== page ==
General information on fruit and vegetable drying
Drying of agricultural products is the oldest and widely used preservation method. Drying aims at reducing the water content as much as possible to stop microbial activities and deterioration. Moisture left in the dried foods varies between 2-30% depending on the type of food. In tropical countries, solar dryers can be used to dry fresh produce when average relative humidity is below 50% during drying period. Drying lowers weights and volume of the product hence lowers costs in transportation and storage. However, drying also lowers nutritional value of the product e.g. through loss of vitamin C. Drying can lead to changes of colour and appearance that might not be desirable.
- Select firm ripe fruit
- Wash the fruits in clean water
- Peel and remove damaged and discoloured parts
- Slice/cut into thin uniform slices or cubes
- Pre-treat with lemon juice or sugar solution
- Spread on trays and load into the dryer
- Control the temperature by opening the dryer door
- Pack the dried product in moisture-proof packs
- Store in a cool, dark, dry, well-ventilated place
Fruits like mangoes, pawpaws, guavas and bananas can easily be dried. However, they should be harvested at the right maturity stage and ripeness. Hard ripe stage in mangoes, pawpaws and bananas gives best results. Avoid overripe or underripe fruits in order to obtain good products. To prepare the fruits for drying, wash them thoroughly with clean water. The fruits are peeled if necessary and cut into smaller uniform pieces to ensure faster drying. Stainless steel knives are recommended for peeling and cutting of the slices or pieces. To avoid discolouration and excessive vitamin losses, treatment with anti-oxidants with low pH (acidic) like citrus (lemon or lime) juice is done. Fruits like pineapples may require pre-cooking to soften fibrous tissue hence hasten drying. Drying is done on trays, which should be made of wood, fabric, plastic or sisal material. This is because metal materials may affect the drying product negatively e.g. copper destroys vitamin C, iron rusts, aluminium discolours fruits and corrodes.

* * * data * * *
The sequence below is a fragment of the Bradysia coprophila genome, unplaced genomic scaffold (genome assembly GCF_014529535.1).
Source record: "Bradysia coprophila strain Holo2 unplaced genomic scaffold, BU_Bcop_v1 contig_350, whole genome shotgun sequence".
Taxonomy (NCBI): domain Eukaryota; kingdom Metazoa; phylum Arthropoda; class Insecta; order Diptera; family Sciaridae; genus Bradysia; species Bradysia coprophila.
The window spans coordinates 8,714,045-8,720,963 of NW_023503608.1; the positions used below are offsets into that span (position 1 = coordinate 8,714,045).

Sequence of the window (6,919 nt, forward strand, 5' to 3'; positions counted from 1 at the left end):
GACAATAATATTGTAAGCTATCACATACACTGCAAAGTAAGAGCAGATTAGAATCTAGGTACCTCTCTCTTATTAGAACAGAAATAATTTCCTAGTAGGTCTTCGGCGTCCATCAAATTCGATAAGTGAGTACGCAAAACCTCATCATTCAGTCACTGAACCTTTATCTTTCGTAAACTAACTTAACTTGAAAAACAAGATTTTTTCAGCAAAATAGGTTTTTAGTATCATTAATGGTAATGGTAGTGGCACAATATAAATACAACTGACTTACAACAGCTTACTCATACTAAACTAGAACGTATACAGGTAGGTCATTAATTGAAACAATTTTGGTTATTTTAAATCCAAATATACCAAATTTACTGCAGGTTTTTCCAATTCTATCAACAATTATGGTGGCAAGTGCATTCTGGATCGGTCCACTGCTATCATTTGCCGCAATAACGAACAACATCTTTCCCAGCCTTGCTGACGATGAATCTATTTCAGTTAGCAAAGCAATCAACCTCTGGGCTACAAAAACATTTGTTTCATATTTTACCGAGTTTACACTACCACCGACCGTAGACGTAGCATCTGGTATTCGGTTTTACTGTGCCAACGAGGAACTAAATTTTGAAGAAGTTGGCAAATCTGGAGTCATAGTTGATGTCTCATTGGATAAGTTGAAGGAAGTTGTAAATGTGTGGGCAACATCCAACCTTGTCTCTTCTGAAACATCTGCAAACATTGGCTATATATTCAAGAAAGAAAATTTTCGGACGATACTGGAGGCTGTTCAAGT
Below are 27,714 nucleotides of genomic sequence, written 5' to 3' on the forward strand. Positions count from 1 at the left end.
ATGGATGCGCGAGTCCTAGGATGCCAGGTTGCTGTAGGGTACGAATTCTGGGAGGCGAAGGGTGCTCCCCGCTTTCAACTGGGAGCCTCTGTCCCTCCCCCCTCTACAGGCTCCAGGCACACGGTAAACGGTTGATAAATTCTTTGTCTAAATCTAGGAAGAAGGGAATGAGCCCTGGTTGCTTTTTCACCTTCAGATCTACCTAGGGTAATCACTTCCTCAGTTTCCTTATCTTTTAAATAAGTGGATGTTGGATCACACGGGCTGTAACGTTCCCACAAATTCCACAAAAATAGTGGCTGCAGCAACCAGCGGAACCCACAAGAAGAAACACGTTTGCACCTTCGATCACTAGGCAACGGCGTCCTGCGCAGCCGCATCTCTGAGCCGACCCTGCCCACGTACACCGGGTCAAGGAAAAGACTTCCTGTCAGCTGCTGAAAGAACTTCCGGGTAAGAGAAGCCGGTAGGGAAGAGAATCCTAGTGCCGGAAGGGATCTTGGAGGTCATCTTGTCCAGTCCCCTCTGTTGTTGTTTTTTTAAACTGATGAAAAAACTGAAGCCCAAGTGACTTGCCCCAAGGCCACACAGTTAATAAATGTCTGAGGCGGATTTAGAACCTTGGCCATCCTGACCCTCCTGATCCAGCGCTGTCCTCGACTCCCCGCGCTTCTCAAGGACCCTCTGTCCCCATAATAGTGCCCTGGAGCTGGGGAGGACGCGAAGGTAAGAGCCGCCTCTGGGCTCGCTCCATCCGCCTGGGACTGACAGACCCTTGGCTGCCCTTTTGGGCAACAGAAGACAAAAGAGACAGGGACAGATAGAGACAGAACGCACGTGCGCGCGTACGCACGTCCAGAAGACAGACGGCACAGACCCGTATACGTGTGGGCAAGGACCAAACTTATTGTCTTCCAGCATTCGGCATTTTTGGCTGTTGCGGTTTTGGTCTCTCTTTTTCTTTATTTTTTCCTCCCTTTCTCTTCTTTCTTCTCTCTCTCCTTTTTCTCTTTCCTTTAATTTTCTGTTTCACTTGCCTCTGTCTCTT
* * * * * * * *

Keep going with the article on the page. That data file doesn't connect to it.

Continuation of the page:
Most fruits have natural acids and sugars which are preservatives therefore moisture content of about 20% i.e. leathery and springy dry (not brittle) is good for storage. This is however dependent on the fruit or vegetable. After the correct stage of dryness is achieved the product should be removed from the dryer parked and stored in a dry, dark store.
Vegetables: Vegetables like tomatoes, kales, cowpeas leaves, cabbages and pumpkin leaves can be dried. Tender healthy vegetables are selected for drying. To prepare the vegetables for drying, wash and remove old and damaged parts and then chop/slice for drying.
Blanching A solution of water and salt is prepared (varying in strength depending on products) and boiled. The vegetables for drying are dipped into the hot boiled saline solution in a piece of clean cloth (or basket). Kale, other hard leafy vegetables and cabbages should be dipped in the hot boiling solution for 3 minutes while spinach and soft leafy vegetables require only 2 minutes. To avoid overcooking, boil the blanching water before dipping the vegetables. Dip the vegetables in cold water immediately after removing them from the boiled saline solution to prevent further cooking. After blanching the vegetables are spread on trays and dried, then parked and stored in dry, dark store. Blanching is carried out to improve the quality by inactivating the enzymes, reducing the microorganisms, softening the vegetables, and preserve the natural colour of the green vegetables when they are dried.
NB: Some spices like garlic, coriander (dhania) and parsley should not be blanched.